Praising the fights, the press considered the event to be a highlight for both schools. Newspaper O Popular called both winners "impressive" ("Rudolf Hermanny e Carlson Gracie -- Impressionantes!"), while magazine O Cruzeiro proclaimed, "brave men's blood soaked a concrete square in the Vasco estadium" ("O Sangue dos Valentes Ensopou a Quadra de Cimento do Estádio do Vasco").[1]

Late career and death

In June 1953, Sinhozinho's school was challenged by Artur Emídio de Oliveira, capoerista regional from Bahia and a popular vale tudo fighter himself.[2] Due to the ideological clash between Emídio's traditional capoeira and Sinhozhinho's utilitary version, a bout between Emídio and usual carioca fighter Hermanny was slated to be fought on June 29 in the Palácio de Aluminio. It was disputed under Burlamaqui's capoeira rules, only including a modification that allowed groundwork, and it featured Carlos and Hélio Gracie as spectators.[1]

Hermanny controlled the first round, landing roundhouse kicks and palm strikes while defending with a boxing guard, but Emidio crouched down and attempted rasteiras and kicks from the ground. At the second, however, after punishing further Emídio with kicks, Hermanny landed his own rasteira and timed a stomp on Emídio's face while the latter was getting up, which proved decisive. The carioca fighter then finished the Bahiano with a throw and more stomps, driving the referee to stop the match.[1]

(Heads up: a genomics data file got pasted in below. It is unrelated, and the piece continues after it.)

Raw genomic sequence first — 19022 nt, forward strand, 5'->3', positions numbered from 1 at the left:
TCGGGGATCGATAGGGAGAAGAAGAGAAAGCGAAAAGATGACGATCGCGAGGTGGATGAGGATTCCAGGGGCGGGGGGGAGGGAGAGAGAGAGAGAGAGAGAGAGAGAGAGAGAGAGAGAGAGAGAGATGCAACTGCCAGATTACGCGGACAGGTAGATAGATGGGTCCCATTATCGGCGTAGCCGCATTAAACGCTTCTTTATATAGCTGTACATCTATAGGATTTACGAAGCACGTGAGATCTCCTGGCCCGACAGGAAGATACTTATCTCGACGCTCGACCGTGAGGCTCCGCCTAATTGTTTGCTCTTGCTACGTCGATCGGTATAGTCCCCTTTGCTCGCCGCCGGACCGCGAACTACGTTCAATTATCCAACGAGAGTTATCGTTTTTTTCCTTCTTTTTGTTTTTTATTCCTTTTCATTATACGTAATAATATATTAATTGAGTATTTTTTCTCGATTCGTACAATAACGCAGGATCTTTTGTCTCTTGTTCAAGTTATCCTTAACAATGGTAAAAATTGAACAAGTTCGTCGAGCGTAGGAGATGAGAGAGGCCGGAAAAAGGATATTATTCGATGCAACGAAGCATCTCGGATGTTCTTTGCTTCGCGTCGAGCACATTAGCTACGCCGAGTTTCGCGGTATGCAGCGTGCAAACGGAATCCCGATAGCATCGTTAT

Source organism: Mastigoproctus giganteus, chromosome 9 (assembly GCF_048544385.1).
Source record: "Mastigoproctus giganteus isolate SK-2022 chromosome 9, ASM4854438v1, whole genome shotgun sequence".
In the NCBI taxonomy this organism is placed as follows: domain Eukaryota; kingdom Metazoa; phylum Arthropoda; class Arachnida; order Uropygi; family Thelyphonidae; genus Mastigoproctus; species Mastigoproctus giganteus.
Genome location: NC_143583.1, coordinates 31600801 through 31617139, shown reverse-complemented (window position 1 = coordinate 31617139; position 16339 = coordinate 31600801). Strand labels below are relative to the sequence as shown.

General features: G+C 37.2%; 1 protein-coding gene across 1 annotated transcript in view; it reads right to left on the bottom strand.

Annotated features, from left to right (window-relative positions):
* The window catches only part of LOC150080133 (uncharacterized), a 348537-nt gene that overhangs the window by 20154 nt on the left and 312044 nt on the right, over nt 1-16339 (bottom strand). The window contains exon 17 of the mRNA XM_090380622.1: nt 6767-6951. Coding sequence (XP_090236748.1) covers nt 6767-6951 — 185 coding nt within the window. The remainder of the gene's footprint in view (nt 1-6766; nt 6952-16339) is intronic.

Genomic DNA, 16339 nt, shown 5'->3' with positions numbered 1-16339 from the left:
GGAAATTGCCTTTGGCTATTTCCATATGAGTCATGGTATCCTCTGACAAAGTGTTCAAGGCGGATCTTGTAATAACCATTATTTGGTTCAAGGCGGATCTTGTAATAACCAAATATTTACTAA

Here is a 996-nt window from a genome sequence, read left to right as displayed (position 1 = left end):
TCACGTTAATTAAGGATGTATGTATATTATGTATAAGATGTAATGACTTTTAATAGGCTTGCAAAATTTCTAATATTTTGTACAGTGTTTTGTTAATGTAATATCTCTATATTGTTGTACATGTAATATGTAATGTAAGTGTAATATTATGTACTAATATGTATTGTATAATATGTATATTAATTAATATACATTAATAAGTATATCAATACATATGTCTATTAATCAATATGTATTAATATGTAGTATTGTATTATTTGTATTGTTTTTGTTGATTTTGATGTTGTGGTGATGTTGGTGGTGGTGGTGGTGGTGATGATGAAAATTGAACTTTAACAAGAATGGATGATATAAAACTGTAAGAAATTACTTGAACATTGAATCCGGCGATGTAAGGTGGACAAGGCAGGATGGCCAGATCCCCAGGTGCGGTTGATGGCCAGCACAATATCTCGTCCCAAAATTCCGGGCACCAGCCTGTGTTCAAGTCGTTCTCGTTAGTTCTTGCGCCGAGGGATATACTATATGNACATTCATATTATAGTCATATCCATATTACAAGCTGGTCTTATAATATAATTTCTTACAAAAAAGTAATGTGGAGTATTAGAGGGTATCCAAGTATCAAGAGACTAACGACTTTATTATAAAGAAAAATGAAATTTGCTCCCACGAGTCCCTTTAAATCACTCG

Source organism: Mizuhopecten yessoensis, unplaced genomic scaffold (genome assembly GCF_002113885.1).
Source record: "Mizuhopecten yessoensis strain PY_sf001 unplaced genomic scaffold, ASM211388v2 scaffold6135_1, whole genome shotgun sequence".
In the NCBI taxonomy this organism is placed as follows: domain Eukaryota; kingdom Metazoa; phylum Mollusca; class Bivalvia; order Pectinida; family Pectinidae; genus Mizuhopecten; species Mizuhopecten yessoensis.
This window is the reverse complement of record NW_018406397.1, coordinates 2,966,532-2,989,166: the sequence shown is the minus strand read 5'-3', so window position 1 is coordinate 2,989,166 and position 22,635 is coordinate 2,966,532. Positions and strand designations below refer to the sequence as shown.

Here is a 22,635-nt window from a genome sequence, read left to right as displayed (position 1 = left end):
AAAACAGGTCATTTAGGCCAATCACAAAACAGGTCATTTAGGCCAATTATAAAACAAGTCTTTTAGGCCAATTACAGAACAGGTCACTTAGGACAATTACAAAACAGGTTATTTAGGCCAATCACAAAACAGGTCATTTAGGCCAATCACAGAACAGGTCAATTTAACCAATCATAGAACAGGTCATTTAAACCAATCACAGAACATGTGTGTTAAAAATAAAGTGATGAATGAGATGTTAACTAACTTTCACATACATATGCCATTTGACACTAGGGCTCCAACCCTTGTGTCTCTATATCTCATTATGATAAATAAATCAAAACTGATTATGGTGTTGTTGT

Sinhozinho died in 1962. His cultural legacy was obscure, but he has been considered in modern times the mainstay of capoeira in Rio de Janeiro.

References

  1. ^ a b c d e f g h i j k l m n o p q r André Luiz Lacé Lopes (2015). A capoeiragem no Rio de Janeiro, primeiro ensaio : Sinhozinho e Rudolf Hermanny. Editorial Europa. ISBN 978-85-900795-2-1.
  2. ^ a b c d e f Many Things at Once: An Introduction to Capoeira
  3. ^ a b Sinhozinho e Capoeira Carioca
  4. ^ Crônica da capoeira (GEM). O ‘Chausson/Savate’ influenciou a capoeira?
  5. ^ a b c d e f Matthias Röhrig Assunção (2005). Capoeira: A History of an Afro-Brazilian Martial Art. Psychology Press. ISBN 978-07-146503-1-9.
  6. ^ a b Gerard Taylor (2007). Capoeira. Blue Snake Books. ISBN 978-15-839418-3-6.
  7. ^ a b Nestor Capoeira (2012). Capoeira: Roots of the Dance-Fight-Game. North Atlantic Books. ISBN 978-15-839463-7-4.
This page was last edited on 1 March 2020, at 15:27